1.2 Positive Reinforcement Flashcards Preview

PSYC2010 Brain and Behaviour > 1.2 Positive Reinforcement > Flashcards

Flashcards in 1.2 Positive Reinforcement Deck (23):
1

Define instrumental conditioning (IC)

In instrumental conditioning, reinforcement or punishment are used to either increase or decrease the probability that a behaviour will occur again in the future

2

What relationship is critical in IC?

The relationship between the response and the outcome

3

What is distinct about IC compared to classical conditioning?

The subject's behaviour determines the presentation of outcomes ONLY in IC

4

Define Thorndike's Law of Effect

If a response produces a satisfying outcome, the response is more likely to occur again.

If a response produces a frustrating outcome, the response is less likely to occur again.

5

What is reinforcement?

Refers to the process by which an action is encouraged by the consequences that follow from that action

The relation between some event (the reinforcer) and a preceding response increases the strength of the response

6

How is a reinforcer defined?

It is defined by its observed effect on behaviour and NOT by its subjective qualities

7

What is a positive contingency?

Response results in outcome

8

What is a negative contingency?

Response prevents outcome

9

Define secondary reinforcement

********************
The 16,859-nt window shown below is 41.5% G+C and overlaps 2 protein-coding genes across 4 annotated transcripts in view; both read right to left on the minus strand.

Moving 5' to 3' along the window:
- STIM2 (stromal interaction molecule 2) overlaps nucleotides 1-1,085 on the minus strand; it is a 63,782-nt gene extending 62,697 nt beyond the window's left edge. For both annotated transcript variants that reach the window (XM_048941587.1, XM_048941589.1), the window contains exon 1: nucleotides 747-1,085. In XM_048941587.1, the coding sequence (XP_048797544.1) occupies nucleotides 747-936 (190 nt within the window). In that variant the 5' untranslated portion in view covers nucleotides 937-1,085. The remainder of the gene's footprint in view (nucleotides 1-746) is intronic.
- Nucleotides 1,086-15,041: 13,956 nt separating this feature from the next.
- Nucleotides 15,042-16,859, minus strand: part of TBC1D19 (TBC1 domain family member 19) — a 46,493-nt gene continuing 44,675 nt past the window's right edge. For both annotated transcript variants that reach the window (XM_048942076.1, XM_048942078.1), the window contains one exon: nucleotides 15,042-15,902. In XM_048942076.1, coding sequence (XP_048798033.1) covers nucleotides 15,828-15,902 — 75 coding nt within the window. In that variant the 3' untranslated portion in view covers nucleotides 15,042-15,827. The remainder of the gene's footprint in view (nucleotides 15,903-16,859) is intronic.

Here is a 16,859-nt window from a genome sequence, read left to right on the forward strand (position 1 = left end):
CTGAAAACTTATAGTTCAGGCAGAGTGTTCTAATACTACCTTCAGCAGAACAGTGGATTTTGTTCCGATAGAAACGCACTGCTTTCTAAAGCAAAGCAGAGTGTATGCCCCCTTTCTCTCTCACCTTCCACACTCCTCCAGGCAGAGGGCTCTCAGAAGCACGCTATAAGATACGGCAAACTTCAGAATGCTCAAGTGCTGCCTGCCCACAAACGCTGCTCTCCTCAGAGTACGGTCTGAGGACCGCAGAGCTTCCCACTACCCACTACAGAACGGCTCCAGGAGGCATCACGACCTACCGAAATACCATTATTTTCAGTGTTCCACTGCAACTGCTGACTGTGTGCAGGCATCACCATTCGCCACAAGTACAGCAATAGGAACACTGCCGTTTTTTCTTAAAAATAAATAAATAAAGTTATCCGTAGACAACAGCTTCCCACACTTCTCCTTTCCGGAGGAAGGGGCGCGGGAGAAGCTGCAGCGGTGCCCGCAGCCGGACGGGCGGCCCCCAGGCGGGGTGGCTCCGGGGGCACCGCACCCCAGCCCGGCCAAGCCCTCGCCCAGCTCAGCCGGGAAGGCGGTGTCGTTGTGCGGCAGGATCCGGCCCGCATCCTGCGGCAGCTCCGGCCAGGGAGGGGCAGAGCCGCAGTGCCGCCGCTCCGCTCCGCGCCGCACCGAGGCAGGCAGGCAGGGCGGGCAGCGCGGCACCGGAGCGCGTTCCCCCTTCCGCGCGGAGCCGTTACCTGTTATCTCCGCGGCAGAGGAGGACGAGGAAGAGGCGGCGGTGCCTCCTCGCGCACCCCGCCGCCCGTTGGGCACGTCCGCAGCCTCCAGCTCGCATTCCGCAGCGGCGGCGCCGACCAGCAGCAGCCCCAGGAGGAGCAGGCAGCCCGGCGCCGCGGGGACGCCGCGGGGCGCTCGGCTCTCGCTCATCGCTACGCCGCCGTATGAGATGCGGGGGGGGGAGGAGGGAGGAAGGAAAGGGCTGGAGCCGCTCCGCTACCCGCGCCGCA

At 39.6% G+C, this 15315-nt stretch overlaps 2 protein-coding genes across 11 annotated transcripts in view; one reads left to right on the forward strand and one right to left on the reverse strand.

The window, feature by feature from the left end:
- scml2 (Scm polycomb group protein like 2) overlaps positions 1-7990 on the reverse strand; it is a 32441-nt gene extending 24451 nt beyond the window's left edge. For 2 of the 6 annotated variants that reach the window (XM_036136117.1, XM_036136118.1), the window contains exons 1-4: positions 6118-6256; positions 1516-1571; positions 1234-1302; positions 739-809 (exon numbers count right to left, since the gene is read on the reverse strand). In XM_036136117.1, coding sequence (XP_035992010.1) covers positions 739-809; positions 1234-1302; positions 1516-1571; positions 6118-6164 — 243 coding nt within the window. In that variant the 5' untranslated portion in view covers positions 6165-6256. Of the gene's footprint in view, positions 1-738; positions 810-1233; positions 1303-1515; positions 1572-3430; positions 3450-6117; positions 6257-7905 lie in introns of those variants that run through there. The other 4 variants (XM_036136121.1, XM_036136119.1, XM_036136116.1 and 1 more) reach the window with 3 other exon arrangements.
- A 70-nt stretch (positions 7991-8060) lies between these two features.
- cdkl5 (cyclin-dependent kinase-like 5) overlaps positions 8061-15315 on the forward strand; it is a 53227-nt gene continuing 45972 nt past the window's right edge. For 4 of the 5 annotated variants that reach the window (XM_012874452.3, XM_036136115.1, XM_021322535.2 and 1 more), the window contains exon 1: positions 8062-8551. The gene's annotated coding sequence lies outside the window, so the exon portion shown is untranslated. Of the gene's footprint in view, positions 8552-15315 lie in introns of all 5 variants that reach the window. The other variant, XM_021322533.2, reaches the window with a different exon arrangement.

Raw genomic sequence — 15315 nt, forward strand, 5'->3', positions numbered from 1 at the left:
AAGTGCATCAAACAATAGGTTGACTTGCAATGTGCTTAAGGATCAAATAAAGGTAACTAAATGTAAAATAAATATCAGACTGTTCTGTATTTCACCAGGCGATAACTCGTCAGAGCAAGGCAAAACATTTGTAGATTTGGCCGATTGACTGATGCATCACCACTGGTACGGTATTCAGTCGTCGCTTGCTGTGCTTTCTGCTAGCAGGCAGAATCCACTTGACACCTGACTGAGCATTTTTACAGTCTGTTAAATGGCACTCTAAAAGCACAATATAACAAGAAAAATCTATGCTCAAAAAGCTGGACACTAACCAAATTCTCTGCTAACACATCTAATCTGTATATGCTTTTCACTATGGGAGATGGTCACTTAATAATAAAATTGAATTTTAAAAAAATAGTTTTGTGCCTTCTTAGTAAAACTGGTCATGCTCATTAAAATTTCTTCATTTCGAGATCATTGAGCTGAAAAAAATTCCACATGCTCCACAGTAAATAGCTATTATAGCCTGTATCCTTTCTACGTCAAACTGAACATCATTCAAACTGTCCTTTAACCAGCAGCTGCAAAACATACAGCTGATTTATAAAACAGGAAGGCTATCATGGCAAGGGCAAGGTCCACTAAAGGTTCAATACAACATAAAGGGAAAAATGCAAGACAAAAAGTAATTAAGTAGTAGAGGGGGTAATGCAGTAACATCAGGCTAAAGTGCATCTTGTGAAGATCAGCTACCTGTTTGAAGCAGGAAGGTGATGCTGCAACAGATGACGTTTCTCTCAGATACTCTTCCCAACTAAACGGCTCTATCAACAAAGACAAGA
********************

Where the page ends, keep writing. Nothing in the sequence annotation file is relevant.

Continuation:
Refers to a situation wherein a stimulus reinforces a behaviour after being previously associated with a primary reinforcer or a stimulus that satisfies basic survival instinct such as food, drinks, and clothing
ie. previously neutral stimuli may acquire reinforcing properties

10

What are 2 factors that affect IC?

1. Temporal contiguity
2. Contingency

11

What is temporal contiguity?

Refers to how much time passes between the action and the reinforcer?

12

How does temporal contiguity affect IC?

A shorter delay results in a stronger association is made

13

What is thought to happen during weak TC?

Memory decay may occur the longer the time delay
Can get confused as to what is being reinforced - interference may lead to other associative learning taking place

14

How does contingency affect IC?

Leads to strong IC occurring quickly
It is critical for other types of IC

15

Give an example of a strong and weak contingency

Strong = rat only receives food if it presses the lever
Weak = rat receives food regardless of pressing the lever

16

What is shaping?

Refers to trying to encourage a behaviour that you ultimately want the subject to perform by rewarding approximations to the goal

17

What basic principles of reinforcement does behaviour shaping have to adhere to in order to be effective?

Close temporal contiguity between R and Rft
Avoid giving spurious Rfts as this degrades contingency
Avoid reinforcing the wrong behaviour - development of "superstitious" behaviour

18

What does response chaining involve?

Shaping a sequence of responses

19

How did Skinner explain the complex behaviour of humans through the shaping principle and theories of reinforcement?

All complex behaviours can be broken down into simpler parts
Made up of small components of behaviour that build up on one another
There is an interplay between stimulus and response

20

What is the best way to start response chaining?

Training the thing closest to the reward and work your way back

21

What is partial reinforcement?

Where there is a reward given for a response but not always

22

List the different schedules of reinforcement

Continuous reinforcement

Partial reinforcement:
Fixed ratio
Fixed interval
Variable ratio
Variable interval

23

What is extinction?

Availability of reinforcement is removed so there is zero contingency between response and reinforcer

Observed in both IC and CC